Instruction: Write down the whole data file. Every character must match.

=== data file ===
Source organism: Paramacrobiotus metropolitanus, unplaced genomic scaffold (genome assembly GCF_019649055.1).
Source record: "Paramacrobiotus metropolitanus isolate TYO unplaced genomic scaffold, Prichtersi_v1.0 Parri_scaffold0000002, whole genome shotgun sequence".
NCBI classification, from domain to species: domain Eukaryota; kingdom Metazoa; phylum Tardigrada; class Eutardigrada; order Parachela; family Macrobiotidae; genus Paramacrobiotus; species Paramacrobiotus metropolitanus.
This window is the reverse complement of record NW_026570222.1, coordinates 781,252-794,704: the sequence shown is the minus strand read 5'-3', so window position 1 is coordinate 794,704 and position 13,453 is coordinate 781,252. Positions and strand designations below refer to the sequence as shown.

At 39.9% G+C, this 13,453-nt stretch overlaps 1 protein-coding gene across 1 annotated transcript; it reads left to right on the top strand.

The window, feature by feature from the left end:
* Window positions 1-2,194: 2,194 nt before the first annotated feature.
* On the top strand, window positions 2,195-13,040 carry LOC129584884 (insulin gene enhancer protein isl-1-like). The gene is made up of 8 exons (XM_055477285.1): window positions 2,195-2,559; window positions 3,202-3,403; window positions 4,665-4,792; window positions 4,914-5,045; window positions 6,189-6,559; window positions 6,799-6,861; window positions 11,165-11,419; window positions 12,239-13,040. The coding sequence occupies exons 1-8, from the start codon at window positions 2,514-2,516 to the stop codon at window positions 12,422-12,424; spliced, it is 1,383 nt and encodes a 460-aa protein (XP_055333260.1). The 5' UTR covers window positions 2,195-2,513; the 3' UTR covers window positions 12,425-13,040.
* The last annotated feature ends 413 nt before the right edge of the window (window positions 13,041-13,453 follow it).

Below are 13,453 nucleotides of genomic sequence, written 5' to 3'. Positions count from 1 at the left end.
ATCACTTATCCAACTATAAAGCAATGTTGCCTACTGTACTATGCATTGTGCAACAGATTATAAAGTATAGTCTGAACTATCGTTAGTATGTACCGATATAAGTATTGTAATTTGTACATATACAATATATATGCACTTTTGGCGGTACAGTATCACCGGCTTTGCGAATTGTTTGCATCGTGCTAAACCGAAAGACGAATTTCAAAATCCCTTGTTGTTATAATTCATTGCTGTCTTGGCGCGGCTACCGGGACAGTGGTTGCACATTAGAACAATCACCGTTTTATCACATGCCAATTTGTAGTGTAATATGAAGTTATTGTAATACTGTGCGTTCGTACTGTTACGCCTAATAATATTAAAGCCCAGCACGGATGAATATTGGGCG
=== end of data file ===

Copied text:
Source organism: Paramacrobiotus metropolitanus, unplaced genomic scaffold (genome assembly GCF_019649055.1).
Source record: "Paramacrobiotus metropolitanus isolate TYO unplaced genomic scaffold, Prichtersi_v1.0 Parri_scaffold0000002, whole genome shotgun sequence".
NCBI classification, from domain to species: domain Eukaryota; kingdom Metazoa; phylum Tardigrada; class Eutardigrada; order Parachela; family Macrobiotidae; genus Paramacrobiotus; species Paramacrobiotus metropolitanus.
This window is the reverse complement of record NW_026570222.1, coordinates 781,252-794,704: the sequence shown is the minus strand read 5'-3', so window position 1 is coordinate 794,704 and position 13,453 is coordinate 781,252. Positions and strand designations below refer to the sequence as shown.

At 39.9% G+C, this 13,453-nt stretch overlaps 1 protein-coding gene across 1 annotated transcript; it reads left to right on the top strand.

The window, feature by feature from the left end:
* Window positions 1-2,194: 2,194 nt before the first annotated feature.
* On the top strand, window positions 2,195-13,040 carry LOC129584884 (insulin gene enhancer protein isl-1-like). The gene is made up of 8 exons (XM_055477285.1): window positions 2,195-2,559; window positions 3,202-3,403; window positions 4,665-4,792; window positions 4,914-5,045; window positions 6,189-6,559; window positions 6,799-6,861; window positions 11,165-11,419; window positions 12,239-13,040. The coding sequence occupies exons 1-8, from the start codon at window positions 2,514-2,516 to the stop codon at window positions 12,422-12,424; spliced, it is 1,383 nt and encodes a 460-aa protein (XP_055333260.1). The 5' UTR covers window positions 2,195-2,513; the 3' UTR covers window positions 12,425-13,040.
* The last annotated feature ends 413 nt before the right edge of the window (window positions 13,041-13,453 follow it).

Below are 13,453 nucleotides of genomic sequence, written 5' to 3'. Positions count from 1 at the left end.
ATCACTTATCCAACTATAAAGCAATGTTGCCTACTGTACTATGCATTGTGCAACAGATTATAAAGTATAGTCTGAACTATCGTTAGTATGTACCGATATAAGTATTGTAATTTGTACATATACAATATATATGCACTTTTGGCGGTACAGTATCACCGGCTTTGCGAATTGTTTGCATCGTGCTAAACCGAAAGACGAATTTCAAAATCCCTTGTTGTTATAATTCATTGCTGTCTTGGCGCGGCTACCGGGACAGTGGTTGCACATTAGAACAATCACCGTTTTATCACATGCCAATTTGTAGTGTAATATGAAGTTATTGTAATACTGTGCGTTCGTACTGTTACGCCTAATAATATTAAAGCCCAGCACGGATGAATATTGGGCG